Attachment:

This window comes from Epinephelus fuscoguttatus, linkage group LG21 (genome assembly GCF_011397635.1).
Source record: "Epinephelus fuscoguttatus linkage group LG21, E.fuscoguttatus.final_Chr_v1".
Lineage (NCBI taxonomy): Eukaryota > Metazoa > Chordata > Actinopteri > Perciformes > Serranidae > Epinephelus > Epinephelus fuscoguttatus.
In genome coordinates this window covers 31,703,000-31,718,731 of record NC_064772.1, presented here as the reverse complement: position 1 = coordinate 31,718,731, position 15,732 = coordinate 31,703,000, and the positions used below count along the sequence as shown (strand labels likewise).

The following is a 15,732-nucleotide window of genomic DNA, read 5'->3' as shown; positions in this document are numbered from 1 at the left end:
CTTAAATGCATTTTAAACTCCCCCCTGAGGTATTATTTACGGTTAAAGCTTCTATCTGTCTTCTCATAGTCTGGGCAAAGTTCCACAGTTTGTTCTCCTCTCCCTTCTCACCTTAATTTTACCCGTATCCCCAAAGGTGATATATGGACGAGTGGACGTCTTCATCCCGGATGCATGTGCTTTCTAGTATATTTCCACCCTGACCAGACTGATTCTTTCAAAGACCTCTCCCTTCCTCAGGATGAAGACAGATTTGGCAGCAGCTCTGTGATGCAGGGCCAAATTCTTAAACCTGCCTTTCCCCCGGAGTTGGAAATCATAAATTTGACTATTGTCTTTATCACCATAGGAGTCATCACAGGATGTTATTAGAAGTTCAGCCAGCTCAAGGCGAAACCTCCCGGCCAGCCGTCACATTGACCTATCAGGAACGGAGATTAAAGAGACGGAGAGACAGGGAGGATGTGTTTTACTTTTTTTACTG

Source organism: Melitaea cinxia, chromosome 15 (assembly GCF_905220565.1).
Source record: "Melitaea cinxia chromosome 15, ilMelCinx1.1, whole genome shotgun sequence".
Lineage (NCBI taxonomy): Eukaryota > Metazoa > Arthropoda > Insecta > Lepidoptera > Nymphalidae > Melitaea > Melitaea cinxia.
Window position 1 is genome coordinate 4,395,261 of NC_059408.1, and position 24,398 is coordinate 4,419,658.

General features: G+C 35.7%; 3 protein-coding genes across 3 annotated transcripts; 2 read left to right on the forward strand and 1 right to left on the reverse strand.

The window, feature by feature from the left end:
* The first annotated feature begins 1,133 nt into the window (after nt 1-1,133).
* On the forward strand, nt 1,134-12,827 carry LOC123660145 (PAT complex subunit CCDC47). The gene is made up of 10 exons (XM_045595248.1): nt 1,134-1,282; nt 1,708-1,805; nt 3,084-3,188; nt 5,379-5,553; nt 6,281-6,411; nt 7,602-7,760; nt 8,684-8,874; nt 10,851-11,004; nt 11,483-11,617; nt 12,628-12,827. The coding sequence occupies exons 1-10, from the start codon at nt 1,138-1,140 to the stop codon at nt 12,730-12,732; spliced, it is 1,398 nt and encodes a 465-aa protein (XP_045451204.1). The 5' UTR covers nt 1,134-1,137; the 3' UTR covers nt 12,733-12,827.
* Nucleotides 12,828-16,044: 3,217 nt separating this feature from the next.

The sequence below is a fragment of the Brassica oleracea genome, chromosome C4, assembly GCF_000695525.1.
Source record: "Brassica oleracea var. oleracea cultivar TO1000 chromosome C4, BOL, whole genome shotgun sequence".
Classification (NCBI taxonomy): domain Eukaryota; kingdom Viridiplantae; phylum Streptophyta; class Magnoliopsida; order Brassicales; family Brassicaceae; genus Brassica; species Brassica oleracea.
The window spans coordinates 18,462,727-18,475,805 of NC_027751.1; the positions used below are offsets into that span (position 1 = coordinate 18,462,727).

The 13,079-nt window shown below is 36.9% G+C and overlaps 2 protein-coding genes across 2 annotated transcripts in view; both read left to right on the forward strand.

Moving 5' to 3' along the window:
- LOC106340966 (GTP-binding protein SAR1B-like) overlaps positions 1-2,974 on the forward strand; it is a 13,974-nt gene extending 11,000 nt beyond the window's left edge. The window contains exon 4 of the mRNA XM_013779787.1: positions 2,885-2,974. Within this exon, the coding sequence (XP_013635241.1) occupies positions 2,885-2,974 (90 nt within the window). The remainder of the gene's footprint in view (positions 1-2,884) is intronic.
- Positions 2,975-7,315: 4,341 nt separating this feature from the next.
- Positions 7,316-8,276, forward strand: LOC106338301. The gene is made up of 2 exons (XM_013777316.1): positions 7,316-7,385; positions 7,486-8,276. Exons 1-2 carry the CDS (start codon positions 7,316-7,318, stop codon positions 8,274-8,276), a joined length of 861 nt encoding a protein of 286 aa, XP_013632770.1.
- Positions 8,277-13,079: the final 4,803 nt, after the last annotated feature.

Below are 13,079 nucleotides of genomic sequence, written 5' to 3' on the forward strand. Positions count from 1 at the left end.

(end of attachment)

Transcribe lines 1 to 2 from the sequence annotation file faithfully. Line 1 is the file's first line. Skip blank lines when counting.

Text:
This window comes from Epinephelus fuscoguttatus, linkage group LG21 (genome assembly GCF_011397635.1).
Source record: "Epinephelus fuscoguttatus linkage group LG21, E.fuscoguttatus.final_Chr_v1".